After I had submitted one of my composition formatives on a morning during last term, I bumped into Sarah Hopkinson who is the person organising Music Durham’s first-ever International Women’s Day Concert. She asked whether I would be interested in having one of my pieces performed for the Concert and I agreed without any hesitation. I immediately knew that it would be a not-to-miss opportunity for me to have a glimpse of what it would be like having one of your pieces performed in the public, and sharing your own musical aesthetics to more people rather than lecturers and peers who are doing the composition module.
I chose to have Magic Mushroom, a piano trio, performed for the Concert that was written three years ago when I was in my last year of sixth form. I was actually torn between Magic Mushroom and Squish, Squash, Scrunch, a string quartet that I wrote as part of my second year composition portfolio. I decided to pick Magic Mushroom in the end as I think it is more light-hearted and fun, and will thus suit the Concert better.
Back in 2013 when I began writing the piece, I was obsessed with Béla Bartók’s works. It therefore wouldn’t surprise me if one finds this piano trio resembling Bartók’s sound world. The piece is actually one of my earlier works where I could categorise it as ‘contemporary classical music’ because it was only my second year when I was introduced to this area of music.
In terms of the contextual background for the piece, I composed it with Nintendo’s New Super Mario Bros. game in my mind. I was trying to create my interpretation of the exciting, colourful and bouncy video game. This was also why I decided to name the trio as Magic Mushroom for which it stems from the Super Mushroom that appears as one of the items in the game (not named after the recreational drugs!).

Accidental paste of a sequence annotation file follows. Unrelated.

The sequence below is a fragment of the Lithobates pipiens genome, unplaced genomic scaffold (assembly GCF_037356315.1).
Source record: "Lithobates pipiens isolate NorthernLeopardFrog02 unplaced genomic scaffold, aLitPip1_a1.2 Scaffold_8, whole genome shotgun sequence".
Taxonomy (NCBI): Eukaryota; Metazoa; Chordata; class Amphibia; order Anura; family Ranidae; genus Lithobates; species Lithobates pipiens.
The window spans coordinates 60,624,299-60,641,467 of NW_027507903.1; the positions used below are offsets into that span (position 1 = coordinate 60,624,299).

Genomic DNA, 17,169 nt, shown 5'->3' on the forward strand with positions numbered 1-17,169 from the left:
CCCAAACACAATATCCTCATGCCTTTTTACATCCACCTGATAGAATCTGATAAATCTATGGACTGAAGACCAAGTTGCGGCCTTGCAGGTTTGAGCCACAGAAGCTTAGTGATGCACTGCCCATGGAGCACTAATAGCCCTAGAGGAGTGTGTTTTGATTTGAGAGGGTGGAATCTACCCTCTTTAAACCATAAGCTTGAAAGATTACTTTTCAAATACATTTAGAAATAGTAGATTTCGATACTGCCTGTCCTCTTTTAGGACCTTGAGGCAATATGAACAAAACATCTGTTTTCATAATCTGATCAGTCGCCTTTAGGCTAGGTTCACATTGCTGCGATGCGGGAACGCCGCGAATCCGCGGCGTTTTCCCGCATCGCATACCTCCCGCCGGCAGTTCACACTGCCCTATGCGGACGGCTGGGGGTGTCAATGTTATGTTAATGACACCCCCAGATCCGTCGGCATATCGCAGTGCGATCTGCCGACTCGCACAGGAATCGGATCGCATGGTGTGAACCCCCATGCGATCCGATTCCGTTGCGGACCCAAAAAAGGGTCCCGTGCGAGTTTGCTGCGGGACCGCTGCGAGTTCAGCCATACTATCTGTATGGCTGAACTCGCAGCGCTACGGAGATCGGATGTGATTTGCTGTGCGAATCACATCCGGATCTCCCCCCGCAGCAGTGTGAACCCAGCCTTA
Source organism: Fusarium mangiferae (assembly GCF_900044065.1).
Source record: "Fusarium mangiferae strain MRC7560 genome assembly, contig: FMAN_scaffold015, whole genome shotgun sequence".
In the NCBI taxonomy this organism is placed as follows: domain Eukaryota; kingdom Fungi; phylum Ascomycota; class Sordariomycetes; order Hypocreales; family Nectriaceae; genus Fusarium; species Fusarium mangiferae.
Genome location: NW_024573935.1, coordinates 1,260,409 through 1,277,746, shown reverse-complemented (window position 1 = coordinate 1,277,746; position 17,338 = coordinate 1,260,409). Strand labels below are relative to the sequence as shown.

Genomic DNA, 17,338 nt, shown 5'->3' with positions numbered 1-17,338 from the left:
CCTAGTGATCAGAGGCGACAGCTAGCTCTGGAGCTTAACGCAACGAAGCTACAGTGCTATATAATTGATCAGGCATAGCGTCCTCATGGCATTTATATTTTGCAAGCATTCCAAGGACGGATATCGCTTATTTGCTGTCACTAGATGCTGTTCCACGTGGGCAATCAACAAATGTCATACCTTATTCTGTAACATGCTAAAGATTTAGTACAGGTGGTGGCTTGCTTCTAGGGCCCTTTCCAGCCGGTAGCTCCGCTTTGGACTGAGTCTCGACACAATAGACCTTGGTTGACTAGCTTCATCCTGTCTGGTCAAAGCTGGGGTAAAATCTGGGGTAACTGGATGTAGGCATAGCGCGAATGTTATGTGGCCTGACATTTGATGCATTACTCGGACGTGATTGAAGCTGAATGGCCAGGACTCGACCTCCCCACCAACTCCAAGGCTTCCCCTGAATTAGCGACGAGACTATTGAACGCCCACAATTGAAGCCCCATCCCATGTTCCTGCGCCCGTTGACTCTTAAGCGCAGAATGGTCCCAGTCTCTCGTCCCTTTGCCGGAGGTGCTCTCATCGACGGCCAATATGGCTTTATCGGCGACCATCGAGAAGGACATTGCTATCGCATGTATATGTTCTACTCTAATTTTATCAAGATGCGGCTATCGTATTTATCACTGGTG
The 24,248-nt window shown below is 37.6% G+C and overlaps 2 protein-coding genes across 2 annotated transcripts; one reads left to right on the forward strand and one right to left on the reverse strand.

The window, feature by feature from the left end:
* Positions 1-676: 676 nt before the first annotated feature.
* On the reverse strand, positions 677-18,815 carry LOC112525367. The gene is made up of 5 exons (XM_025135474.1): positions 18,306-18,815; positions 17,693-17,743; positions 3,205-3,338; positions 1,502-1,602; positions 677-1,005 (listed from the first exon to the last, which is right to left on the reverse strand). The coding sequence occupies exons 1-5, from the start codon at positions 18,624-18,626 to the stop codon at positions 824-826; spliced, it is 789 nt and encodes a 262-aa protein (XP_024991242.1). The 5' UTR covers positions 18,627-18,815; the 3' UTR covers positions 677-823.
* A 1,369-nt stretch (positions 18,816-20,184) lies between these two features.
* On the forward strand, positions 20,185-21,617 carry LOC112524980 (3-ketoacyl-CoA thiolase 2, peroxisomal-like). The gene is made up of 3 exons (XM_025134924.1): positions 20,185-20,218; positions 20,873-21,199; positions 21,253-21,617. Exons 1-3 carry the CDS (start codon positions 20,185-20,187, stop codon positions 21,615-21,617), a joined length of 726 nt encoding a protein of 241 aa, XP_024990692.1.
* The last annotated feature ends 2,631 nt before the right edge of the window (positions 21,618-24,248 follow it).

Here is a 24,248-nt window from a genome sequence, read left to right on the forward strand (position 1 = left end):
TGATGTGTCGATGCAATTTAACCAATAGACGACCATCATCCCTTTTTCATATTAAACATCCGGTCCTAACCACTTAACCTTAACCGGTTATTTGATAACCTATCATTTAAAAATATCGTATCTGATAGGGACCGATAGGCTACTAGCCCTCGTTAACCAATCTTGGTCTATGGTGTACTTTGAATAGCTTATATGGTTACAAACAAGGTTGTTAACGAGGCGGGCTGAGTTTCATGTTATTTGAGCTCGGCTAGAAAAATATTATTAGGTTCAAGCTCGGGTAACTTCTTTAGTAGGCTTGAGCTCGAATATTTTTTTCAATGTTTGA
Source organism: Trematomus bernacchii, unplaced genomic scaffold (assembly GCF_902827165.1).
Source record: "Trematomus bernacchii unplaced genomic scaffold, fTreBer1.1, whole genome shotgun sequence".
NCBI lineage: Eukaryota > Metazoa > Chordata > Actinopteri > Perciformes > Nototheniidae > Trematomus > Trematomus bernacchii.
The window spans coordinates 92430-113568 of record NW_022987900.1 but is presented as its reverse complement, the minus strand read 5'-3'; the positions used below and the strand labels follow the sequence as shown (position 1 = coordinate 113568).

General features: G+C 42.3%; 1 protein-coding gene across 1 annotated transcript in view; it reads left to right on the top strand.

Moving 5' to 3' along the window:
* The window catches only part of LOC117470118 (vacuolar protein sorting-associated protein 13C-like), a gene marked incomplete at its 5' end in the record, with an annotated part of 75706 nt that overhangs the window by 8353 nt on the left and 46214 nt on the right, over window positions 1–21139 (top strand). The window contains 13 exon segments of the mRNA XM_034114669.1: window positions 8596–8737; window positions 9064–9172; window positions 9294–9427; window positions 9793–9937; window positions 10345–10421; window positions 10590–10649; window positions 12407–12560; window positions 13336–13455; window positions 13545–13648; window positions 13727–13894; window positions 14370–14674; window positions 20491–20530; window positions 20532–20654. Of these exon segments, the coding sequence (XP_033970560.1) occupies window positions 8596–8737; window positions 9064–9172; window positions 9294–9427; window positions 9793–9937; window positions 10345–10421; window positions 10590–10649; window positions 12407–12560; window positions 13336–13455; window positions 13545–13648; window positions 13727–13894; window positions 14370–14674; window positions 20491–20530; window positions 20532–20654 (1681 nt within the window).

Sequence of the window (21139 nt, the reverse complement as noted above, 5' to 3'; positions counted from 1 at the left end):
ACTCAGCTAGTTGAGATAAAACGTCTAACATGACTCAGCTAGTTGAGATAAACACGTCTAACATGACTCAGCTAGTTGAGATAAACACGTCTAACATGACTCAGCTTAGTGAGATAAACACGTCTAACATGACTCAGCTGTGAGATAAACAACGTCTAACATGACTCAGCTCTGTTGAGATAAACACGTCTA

It has been a real pleasure working with Katie Bamford, Sarah Fretwell and Rebecca Howell, the three wonderful performers who have spent their limited free time practicing my piece. It is always very interesting to see how performers would react to your works, giving more constructive criticism and making you step out of your metaphysical composition bubble. I am really looking forward to listening to my piece being performed as part of the Concert on the day because after all, it is not an everyday-opportunity for students to have their own compositions performed in the public, especially from female composers!
Written by Cindy Chang, a student from Hatfield College.
The International Women’s Day Concert will take place on the 8th March at the Music Department, Palace Green, Durham, DH1 3RL
For more information please see https://www.musicdurham.org/event/women/